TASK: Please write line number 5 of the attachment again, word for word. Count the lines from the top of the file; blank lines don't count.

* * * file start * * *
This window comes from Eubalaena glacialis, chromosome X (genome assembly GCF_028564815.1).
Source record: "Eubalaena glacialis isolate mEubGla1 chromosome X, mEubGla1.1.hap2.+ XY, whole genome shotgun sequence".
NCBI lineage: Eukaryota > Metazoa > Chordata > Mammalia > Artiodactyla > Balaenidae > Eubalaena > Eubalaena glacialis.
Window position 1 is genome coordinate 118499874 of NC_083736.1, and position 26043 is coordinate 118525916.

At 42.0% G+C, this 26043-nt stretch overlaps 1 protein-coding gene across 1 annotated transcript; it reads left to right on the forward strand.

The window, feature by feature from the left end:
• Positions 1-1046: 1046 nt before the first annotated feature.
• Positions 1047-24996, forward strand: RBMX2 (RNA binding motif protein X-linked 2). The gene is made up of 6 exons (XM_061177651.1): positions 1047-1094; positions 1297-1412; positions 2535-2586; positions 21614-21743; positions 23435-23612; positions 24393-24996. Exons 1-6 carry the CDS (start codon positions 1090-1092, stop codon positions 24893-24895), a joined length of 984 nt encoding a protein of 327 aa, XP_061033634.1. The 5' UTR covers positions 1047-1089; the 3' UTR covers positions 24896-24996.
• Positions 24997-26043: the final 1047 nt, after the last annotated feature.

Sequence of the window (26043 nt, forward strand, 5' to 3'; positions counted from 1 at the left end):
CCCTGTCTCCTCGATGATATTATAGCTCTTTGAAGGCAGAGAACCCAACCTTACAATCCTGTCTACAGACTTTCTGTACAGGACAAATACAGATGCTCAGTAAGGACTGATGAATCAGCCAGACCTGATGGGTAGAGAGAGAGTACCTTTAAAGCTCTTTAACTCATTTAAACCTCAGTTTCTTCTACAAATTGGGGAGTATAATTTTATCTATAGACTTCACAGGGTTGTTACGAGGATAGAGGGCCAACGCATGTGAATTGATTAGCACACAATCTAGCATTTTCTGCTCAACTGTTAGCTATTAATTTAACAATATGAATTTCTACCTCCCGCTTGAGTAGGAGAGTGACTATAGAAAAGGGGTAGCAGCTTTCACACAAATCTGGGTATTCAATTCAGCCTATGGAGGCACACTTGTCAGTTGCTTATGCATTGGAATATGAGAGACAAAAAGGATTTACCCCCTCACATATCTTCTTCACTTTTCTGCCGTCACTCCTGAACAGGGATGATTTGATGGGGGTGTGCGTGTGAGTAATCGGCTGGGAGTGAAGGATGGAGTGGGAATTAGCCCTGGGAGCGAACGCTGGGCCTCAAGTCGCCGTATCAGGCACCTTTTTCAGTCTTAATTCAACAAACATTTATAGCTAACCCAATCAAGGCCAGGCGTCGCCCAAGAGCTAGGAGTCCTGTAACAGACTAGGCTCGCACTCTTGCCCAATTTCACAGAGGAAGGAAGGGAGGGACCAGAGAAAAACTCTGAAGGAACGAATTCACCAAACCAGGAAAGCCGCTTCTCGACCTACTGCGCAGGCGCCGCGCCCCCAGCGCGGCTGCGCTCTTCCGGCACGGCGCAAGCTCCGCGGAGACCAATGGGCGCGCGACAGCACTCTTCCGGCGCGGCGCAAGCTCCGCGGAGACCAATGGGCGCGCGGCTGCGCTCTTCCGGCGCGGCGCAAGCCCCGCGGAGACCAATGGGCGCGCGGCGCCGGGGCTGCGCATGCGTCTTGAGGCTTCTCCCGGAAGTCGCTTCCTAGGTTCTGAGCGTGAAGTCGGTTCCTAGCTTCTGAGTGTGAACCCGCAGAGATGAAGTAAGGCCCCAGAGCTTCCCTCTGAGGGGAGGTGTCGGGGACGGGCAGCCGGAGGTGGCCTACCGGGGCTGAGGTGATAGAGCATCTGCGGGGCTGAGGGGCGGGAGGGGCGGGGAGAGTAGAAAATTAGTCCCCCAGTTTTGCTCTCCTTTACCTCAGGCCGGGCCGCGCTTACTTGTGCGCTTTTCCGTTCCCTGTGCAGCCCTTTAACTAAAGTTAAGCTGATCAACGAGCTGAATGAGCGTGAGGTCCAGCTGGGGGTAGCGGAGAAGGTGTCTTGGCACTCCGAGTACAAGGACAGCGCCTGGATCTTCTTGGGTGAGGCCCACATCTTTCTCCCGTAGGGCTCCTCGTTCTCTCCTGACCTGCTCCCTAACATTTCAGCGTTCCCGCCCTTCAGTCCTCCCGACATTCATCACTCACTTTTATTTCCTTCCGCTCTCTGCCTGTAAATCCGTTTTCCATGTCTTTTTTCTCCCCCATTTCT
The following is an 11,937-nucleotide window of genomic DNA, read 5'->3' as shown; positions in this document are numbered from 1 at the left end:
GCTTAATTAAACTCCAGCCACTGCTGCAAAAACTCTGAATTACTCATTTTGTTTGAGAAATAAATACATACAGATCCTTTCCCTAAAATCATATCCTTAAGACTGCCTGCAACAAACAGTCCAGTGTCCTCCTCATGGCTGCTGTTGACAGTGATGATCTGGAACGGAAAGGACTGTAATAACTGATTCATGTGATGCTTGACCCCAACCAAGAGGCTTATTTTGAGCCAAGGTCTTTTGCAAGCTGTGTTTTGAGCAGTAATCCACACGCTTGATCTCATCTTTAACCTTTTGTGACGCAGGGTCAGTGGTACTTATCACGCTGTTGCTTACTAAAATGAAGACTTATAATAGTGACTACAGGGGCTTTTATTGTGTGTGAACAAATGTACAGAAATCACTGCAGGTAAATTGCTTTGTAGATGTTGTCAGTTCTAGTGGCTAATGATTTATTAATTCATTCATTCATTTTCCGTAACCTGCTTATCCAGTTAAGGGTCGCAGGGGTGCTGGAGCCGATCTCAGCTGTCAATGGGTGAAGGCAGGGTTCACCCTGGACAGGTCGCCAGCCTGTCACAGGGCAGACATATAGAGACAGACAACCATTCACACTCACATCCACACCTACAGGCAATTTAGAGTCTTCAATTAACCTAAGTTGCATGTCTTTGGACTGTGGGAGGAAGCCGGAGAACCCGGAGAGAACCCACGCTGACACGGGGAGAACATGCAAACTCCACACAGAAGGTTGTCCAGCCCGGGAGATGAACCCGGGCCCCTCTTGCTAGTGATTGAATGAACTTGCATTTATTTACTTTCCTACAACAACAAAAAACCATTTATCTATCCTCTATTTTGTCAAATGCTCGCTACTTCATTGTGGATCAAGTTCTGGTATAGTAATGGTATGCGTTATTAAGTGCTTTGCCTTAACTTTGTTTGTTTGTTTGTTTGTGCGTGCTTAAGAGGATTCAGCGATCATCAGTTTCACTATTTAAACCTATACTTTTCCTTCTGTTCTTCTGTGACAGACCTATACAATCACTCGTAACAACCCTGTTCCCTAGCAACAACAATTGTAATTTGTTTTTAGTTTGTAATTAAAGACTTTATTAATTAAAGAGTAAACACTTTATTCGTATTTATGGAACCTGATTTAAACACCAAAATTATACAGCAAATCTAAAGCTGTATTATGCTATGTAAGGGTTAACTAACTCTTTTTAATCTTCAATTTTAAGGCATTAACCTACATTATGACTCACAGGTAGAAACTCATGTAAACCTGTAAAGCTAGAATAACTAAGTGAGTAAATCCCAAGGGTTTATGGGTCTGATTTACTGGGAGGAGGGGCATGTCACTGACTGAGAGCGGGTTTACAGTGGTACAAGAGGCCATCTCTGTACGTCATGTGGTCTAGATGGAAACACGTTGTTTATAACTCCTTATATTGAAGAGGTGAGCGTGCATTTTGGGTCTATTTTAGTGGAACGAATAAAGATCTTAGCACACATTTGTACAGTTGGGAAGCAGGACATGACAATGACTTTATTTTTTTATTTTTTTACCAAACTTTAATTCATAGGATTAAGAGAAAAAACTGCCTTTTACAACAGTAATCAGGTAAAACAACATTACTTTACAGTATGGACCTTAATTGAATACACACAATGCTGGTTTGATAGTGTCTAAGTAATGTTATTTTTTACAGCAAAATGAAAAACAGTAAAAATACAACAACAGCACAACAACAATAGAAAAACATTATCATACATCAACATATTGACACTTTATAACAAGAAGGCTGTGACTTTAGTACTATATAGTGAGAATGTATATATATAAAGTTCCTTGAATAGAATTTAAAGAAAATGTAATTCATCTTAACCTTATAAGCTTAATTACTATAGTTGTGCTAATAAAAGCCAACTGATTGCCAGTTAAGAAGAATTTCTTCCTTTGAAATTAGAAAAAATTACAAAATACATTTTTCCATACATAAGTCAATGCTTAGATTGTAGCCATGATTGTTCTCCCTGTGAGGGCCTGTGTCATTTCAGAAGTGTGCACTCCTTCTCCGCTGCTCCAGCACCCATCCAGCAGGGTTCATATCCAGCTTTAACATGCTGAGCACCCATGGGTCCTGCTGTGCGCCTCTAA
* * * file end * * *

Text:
At 42.0% G+C, this 26043-nt stretch overlaps 1 protein-coding gene across 1 annotated transcript; it reads left to right on the forward strand.